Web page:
Instructor: Let's get started with the language basics. We already have seen 1 + 1, and if we try 1.1 + 2.2, it will fail since there's a special operator for adding float values.
The operators minus, multiply, divide, and module only work for integers. For float, they do as well, if the operator is followed by a dot. To compare values, we can use several relational operators, or structural equality using two equal signs.
If you try to compare values of a different type, for example, an integer and a float, it won't work. We can convert an integer to a float using floatofint.
In fact, Reason ships a good amount of such utility functions for converting types. All follow the same pattern with destinationtype_of_sourcetype, and the value as a parameter. For example, pool_of_string.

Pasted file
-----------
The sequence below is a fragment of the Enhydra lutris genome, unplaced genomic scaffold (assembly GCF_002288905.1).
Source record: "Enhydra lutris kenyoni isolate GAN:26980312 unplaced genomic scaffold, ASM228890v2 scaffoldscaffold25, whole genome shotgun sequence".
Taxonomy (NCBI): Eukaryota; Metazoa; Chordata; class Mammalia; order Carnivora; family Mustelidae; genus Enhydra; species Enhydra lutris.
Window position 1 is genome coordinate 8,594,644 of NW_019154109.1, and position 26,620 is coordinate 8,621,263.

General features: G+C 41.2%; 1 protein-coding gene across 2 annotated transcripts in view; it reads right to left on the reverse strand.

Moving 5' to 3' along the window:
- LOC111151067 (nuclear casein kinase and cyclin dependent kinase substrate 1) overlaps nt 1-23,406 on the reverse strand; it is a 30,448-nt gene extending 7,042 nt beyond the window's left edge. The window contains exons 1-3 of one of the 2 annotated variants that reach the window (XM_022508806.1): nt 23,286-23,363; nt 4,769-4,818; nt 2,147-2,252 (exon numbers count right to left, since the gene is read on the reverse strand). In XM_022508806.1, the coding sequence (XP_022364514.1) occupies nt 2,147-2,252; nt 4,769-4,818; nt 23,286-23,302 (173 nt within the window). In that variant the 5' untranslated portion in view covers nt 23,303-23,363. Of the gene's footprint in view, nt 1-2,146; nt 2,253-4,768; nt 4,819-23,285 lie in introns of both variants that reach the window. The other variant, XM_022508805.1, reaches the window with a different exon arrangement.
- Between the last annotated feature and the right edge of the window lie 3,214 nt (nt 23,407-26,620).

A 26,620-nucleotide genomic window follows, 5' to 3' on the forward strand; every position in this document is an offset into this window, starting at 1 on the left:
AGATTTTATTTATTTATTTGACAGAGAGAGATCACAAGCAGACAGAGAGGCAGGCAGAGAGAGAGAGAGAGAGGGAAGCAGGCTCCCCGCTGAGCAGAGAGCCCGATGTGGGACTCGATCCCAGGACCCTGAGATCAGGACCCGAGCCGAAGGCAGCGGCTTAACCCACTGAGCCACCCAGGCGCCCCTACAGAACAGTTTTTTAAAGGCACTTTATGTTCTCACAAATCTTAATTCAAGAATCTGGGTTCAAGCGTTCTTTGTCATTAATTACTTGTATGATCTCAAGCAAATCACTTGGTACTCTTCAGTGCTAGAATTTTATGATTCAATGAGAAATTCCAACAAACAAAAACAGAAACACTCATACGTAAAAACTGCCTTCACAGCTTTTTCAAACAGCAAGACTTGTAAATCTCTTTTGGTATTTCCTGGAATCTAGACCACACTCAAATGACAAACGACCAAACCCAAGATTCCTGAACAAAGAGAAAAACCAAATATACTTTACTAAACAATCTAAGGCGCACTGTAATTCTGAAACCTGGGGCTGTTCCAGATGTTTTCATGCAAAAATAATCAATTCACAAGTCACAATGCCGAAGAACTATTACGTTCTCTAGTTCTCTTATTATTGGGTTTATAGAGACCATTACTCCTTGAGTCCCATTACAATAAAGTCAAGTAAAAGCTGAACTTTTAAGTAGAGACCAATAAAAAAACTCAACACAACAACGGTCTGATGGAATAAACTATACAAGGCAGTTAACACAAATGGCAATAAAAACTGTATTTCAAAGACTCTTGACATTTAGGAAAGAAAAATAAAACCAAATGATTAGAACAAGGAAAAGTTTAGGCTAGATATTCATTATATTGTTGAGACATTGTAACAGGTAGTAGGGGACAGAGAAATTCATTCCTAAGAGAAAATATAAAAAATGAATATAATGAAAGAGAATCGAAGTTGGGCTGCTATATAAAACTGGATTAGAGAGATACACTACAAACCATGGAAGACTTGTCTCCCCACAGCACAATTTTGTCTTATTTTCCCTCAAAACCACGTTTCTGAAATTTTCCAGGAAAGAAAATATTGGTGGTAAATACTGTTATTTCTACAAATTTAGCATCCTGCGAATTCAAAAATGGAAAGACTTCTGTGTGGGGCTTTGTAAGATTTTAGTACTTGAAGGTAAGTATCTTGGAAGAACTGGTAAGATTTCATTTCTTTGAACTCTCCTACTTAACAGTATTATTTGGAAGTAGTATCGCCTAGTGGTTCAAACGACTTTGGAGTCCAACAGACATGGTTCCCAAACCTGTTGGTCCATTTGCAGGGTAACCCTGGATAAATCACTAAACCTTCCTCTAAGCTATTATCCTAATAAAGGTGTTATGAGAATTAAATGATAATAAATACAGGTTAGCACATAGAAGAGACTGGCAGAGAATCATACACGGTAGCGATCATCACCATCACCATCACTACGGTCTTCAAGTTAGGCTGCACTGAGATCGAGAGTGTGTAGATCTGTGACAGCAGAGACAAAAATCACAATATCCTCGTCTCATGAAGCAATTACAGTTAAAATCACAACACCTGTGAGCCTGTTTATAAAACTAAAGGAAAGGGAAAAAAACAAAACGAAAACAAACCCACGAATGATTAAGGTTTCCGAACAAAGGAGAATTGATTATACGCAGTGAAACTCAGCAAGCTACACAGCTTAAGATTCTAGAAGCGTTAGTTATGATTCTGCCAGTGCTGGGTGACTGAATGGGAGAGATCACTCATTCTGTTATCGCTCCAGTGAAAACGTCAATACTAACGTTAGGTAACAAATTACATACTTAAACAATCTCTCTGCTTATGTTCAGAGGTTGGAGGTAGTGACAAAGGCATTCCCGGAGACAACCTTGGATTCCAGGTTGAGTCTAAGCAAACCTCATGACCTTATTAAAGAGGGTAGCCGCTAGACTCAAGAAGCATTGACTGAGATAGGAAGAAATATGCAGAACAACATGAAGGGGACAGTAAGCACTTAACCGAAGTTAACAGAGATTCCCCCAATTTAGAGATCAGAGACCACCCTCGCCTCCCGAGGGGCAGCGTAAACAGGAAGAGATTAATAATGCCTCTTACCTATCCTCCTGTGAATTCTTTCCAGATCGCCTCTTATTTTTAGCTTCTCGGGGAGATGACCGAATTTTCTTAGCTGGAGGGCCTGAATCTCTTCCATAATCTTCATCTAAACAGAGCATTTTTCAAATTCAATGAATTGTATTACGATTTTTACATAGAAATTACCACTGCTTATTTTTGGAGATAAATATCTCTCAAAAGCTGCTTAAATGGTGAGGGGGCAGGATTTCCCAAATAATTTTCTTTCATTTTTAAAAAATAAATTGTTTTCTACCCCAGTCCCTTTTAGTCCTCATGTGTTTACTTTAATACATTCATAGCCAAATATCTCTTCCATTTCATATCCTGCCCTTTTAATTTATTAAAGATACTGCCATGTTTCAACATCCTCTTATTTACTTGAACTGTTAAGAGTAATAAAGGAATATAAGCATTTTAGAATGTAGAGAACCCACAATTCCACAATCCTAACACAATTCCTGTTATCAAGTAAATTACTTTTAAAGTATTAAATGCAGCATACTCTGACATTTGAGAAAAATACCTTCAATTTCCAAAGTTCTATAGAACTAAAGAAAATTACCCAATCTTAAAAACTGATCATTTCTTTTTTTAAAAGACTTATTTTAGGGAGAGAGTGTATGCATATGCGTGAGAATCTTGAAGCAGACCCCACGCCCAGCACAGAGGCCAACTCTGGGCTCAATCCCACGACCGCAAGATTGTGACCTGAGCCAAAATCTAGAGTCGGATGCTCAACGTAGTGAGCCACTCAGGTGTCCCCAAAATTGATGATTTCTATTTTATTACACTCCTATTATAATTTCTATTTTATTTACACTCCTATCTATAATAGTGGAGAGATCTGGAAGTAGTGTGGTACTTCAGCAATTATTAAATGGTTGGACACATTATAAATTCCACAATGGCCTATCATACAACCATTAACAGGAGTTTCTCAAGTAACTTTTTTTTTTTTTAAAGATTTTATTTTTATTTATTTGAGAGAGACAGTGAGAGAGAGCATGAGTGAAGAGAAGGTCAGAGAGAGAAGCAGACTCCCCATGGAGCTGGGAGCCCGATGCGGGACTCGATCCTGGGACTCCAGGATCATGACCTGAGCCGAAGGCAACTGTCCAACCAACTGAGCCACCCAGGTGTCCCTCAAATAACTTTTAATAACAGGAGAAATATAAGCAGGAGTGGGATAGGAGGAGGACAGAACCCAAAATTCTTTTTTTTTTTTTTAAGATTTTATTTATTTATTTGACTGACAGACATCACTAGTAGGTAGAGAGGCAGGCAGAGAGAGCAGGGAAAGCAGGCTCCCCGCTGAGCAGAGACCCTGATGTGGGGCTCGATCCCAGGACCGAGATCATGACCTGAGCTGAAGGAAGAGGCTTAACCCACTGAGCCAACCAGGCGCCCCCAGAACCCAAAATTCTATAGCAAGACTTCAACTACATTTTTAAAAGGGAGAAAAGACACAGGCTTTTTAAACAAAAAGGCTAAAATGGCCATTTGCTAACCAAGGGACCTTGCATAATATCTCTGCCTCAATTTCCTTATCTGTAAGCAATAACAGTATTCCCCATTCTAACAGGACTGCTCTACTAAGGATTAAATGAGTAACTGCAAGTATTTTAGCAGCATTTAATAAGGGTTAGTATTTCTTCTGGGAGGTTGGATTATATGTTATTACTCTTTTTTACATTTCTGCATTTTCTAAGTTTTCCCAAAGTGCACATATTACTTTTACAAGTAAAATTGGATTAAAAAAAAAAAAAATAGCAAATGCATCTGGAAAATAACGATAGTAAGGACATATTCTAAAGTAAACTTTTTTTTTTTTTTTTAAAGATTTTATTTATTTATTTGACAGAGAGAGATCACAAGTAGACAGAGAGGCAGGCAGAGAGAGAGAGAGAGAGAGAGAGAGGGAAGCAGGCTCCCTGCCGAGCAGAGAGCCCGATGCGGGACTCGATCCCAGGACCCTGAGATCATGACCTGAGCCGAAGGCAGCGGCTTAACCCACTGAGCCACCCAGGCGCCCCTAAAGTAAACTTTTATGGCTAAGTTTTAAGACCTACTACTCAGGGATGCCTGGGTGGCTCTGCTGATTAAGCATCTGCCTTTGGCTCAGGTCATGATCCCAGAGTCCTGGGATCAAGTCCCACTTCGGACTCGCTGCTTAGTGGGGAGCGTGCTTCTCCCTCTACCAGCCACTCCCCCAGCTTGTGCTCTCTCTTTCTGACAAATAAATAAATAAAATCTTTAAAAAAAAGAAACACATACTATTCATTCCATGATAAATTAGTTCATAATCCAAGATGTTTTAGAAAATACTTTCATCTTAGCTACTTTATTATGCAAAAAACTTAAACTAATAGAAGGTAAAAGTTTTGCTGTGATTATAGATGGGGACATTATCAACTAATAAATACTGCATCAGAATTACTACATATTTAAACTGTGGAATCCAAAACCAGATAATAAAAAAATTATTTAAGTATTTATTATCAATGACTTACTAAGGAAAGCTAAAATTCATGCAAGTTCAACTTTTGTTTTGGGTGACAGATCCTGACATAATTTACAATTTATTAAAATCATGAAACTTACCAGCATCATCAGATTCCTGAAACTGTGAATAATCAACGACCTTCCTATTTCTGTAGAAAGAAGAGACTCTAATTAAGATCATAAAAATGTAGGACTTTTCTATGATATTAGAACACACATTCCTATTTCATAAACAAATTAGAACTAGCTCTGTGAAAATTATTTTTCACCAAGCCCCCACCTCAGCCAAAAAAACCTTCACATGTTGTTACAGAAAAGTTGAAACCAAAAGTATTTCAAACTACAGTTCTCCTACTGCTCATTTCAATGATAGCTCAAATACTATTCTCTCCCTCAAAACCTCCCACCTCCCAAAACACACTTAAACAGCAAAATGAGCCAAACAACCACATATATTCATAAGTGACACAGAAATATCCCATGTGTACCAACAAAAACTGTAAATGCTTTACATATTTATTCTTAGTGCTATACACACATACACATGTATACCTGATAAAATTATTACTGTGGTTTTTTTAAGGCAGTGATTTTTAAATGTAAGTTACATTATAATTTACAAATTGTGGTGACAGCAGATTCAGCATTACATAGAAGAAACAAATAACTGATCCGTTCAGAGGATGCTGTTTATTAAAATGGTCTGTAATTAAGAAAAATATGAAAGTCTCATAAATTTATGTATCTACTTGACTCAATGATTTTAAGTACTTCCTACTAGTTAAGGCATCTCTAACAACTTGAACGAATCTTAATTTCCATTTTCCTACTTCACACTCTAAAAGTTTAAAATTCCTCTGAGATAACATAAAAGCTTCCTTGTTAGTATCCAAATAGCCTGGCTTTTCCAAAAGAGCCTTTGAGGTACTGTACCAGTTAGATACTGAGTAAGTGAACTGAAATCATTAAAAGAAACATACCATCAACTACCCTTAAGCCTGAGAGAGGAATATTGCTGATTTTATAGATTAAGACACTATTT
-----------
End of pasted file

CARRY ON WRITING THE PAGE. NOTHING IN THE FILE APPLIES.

There we are at our next data type, Boolean. It's pretty straight-forward, as it only can be true or false. Boolean operators are not, and, as well as or.
Strings are also straight-forward. They are limited using double quotes. Strings can be concatenated using two plus signs, and we can also create multi-line strings.
While we also can do one-letter strings, Reason comes with a special data type for a single letter, char, for character. We can create one by using single quotes.
This special value has its own type unit, and it's the only element of that type. Therefore, we can't leverage it to make it type-nullable simply because the type unit is not compatible to any other type. As you can see, this isn't valid, and the compiler froze in error.
Unit can be used in many cases. One of them would be for functions with side effects don't return anything. For example, print integer.